April 26, 2013
Trust Accounting Exceptions
A trustee is normally required to render an annual accounting to a beneficiary subject to the following exceptions.
Accounting Waived by Trust Instrument
The trust may waive the right to an accounting per Prob C §16064(a). However, despite an accounting waiver clause in the trust, such can still be required "upon a showing that it is reasonably likely that a material breach of the trust has occurred."
For example, Bobby Beneficiary receives a copy of his Aunt Gertrude's trust following her death. The trust specifically waives the right to an annual accounting. Bobby is aware that Aunt Gertrude's trust owns a rental home that is currently occupied. Bobby passes by the rental property one day to discover a rotting roof, cracked driveway and chipped paint. Bobby calls the trustee, Turner, who explains to Bobby that the house is in perfect condition and there is no need to worry because the rent checks show up timely each month for the correct amount. Bobby implores Turner to inspect the property given its state but Turner declines given that the house is cash-flow positive. Undeterred by Turner's indifference, Bobby asks for an accounting because Bobby is concerned that the structural repairs are substantial and Turner does not have adequate trust assets to cover these costs.
Beneficiary Waives Right to Accounting
Many legal rights in life can be waived. For example, you may waive your Miranda rights, i.e. the right to keep quiet or speak to an attorney if subject to custodial interrogration by law enforcement. Similarly, a beneficiary may waive their right to waive an accounting.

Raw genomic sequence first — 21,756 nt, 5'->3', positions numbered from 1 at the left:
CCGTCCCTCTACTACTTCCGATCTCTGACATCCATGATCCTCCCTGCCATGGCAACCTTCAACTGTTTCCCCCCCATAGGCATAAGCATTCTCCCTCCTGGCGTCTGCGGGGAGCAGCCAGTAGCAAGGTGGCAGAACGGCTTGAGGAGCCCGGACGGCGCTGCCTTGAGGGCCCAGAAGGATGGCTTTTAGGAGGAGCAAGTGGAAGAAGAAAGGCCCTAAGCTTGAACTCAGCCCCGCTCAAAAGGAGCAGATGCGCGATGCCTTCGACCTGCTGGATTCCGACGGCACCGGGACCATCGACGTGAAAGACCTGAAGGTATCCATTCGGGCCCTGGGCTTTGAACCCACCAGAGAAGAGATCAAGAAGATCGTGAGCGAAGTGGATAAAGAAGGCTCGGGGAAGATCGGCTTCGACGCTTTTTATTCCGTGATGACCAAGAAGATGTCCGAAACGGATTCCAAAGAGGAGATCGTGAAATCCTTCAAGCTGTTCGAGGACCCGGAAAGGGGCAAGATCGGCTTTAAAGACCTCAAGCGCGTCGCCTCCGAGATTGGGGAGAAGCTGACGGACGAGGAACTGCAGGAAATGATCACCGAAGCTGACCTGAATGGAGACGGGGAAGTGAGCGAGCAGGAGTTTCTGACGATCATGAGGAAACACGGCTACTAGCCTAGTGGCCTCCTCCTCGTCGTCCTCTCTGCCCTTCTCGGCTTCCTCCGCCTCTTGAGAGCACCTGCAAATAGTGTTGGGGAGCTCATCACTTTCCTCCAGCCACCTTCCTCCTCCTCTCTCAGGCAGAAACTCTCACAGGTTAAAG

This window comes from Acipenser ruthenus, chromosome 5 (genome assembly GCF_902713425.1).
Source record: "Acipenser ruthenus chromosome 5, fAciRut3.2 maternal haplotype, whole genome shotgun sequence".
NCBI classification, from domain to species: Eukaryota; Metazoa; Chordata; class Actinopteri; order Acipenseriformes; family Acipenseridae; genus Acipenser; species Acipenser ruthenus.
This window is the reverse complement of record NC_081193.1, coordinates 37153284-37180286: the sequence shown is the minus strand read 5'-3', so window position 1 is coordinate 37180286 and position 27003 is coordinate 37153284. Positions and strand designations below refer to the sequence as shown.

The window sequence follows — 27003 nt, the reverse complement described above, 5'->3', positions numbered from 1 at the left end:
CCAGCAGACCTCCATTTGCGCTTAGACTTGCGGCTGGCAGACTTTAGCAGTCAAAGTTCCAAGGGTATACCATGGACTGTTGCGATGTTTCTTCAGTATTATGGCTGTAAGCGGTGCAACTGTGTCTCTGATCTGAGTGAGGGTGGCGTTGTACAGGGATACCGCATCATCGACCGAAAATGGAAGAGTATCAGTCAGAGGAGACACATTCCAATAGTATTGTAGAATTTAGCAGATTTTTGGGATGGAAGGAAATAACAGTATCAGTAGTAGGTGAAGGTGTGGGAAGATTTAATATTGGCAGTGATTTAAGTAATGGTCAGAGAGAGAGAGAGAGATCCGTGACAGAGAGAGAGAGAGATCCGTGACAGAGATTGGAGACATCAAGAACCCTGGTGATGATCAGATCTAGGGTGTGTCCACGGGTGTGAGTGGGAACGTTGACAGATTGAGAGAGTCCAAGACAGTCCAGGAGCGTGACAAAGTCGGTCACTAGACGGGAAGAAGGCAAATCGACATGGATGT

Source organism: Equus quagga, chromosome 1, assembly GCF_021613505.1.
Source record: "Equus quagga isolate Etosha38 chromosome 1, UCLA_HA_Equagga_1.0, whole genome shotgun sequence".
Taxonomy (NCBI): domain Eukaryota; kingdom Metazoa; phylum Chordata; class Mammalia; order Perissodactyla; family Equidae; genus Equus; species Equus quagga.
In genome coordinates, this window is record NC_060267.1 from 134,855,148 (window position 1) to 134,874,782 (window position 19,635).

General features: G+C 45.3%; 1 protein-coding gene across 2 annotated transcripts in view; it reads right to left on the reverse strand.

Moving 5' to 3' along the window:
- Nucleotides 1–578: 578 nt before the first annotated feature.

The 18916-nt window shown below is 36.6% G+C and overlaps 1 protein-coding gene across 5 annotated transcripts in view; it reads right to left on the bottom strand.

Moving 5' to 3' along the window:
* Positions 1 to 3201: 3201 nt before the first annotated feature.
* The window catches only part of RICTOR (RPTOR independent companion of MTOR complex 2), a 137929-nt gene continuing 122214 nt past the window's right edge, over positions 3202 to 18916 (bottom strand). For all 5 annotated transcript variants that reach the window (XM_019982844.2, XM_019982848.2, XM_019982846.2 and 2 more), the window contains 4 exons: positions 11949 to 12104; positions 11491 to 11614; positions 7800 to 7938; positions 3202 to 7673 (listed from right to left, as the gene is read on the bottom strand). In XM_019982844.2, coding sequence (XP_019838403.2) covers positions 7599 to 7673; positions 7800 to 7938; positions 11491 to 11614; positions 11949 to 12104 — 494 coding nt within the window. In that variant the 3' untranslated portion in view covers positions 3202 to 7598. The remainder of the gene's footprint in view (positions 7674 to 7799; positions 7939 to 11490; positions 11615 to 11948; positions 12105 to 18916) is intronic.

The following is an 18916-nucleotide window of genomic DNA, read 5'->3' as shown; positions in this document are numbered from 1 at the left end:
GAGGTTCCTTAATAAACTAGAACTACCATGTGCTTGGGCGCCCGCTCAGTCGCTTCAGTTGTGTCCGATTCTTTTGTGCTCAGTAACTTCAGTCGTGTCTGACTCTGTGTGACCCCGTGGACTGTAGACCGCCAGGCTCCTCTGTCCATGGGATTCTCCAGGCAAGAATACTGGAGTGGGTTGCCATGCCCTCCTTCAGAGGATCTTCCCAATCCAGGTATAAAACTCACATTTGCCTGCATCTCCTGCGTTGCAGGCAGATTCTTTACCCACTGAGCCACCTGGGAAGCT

All that suffices is a simple written statement that the beneficiary waives the right to an accounting. However, this waiver is practically illusory. The waiver can be rescinded on a whim. Prob C §16064(b) states "a waiver of rights under this subdivision may be withdrawn in writing at any time as to accounts for transactions occurring after the date of the written withdrawal."
In light of the inherent flimsy nature of an accounting waiver, requesting one from a beneficiary is often of little value.
The Beneficiary is the Trustee
When a person writes a trust, e.g. a married couple, they are often the settlor, trustee and beneficiary initially. In such a case, no accounting need be given. Prob C §16069. Conceptually this is quite logical because a person does not have to tell the right hand what the left hand is doing.
A question I have seen on a few occasions is where a child is concerned about a parent's spending habits. The child is the beneficiary of the trust following the parent's death and wants to ensure there is something left when they inherit. Since the parent is trustee and beneficiary, the child is not entitled to one. However, there is nothing preventing the parent from providing an accounting. Although the accounting would not be compelled by law but rather kindness.